When Penguin revealed the new cover for the Classics edition of Roald Dahl’s instantly recognisable children’s classic Charlie and the Chocolate Factory, the response was, to say the least, not positive. The image of a heavily dolled up little girl looking uneasy as her mother looms overhead just out of shot evokes many unsettling and questionable parallels, none of which seem in any way connected to Dahl’s book.
Charlie and the Chocolate Factory, like much of Dahl’s work, is a surprisingly dark story. Essentially, it’s about the ways in which parents mess with their kids and the lasting results of being spoiled or mollycoddled. Bad things happen to the four children invited into Willy Wonka’s factory, things that are implied to be distressing and painful. As a young reader, it doesn’t quite dawn on you just how utterly wrong all of this is because it’s just too much fun to watch these brats get their comeuppance, so for Penguin to challenge adult reader expectations with a drastic cover change is somewhat understandable. This is, very clearly, a children’s novel being marketed to adults.
There are issues that come with the adult marketing of children’s work. For one thing, it opens the publishers up to accusations of elitism and false advertising, and leaves questions open for the potential reader. In this case, the novel has mass name recognition, regardless of the cover. If an adult were to buy a copy of the book, why this particular one, especially since the classic Quentin Blake illustrated versions remain a favourite? How would this edition even be marketed or shelved in a bookshop? Would it sit in the general fiction section or in the 9-12s where the rest of Dahl’s work sits? Even the adult covers of the Harry Potter books tend to be kept with the other middle grade fiction.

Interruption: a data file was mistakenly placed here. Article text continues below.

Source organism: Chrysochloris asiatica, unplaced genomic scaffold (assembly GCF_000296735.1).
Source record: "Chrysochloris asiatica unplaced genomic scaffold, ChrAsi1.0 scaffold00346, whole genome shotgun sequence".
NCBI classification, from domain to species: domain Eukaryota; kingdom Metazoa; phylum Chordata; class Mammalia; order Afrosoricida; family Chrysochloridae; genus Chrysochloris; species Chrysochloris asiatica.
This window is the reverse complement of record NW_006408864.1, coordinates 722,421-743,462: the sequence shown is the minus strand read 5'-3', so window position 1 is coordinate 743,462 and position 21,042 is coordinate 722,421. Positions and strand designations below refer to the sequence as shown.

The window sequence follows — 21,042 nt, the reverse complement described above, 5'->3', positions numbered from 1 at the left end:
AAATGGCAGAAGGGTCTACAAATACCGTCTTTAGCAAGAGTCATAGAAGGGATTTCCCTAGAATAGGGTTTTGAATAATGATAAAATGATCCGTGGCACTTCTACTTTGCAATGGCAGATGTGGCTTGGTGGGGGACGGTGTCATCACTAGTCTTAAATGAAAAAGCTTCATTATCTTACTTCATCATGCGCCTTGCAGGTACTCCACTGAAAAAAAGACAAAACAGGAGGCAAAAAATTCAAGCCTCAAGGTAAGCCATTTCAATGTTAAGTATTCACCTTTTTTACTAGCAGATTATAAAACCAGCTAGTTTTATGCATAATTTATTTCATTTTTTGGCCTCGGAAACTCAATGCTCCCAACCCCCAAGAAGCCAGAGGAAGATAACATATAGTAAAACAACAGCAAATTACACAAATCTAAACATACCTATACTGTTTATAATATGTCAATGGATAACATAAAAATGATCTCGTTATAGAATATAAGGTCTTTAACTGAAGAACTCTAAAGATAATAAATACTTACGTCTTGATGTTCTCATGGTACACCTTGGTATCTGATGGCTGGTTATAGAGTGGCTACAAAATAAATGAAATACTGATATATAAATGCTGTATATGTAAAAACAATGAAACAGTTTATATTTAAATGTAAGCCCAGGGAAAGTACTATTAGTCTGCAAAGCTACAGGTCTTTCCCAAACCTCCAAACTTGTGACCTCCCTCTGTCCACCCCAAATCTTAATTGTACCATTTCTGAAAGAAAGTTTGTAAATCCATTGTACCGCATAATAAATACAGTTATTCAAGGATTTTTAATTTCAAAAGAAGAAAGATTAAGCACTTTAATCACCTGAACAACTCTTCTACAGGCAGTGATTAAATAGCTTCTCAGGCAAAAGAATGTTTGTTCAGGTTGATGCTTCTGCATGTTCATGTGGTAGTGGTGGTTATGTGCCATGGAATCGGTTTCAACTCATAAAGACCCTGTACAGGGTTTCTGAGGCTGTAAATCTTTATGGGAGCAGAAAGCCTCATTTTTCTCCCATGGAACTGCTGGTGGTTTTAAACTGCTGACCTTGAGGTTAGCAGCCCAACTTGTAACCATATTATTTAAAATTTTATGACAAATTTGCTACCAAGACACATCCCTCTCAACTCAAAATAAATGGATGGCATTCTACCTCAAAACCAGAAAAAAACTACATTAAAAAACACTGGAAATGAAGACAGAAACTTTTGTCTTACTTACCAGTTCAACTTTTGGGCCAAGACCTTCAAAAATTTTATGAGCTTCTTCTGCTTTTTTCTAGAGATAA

The juxtaposition of the whimsical extremely childlike title and the unsettling cover raises more questions than it answers. Previously part of a fashion shoot (and the awkwardness of that is in itself a topic for discussion), the image suggests ideas of sexualisation that are entirely at odds with the book. It’s a dark book but the darkness within isn’t that kind of darkness. There are enough awkward jokes about Willy Wonka being a paedophile without adding this fuel to the fire.
Whatever kind of post-childhood reassessment of the novel Penguin hopes to inspire with this cover, it will feel as muddled as the decision to use this unsettling and somewhat sexualised image. Comparisons to Lolita were many, another book that suffers from cover art that blatantly misses the point. I’m sure Penguins graphic art department are patting themselves on the back for making such a daring and edgy creative decision, but whether or not it appeals to the general reader is another matter entirely. Charlie and the Chocolate Factory may be a dark book but it’s also a fun and wildly creative one for children. Appropriating that and making it into some pseudo-psychoanalytical exercise for adults feels cruel.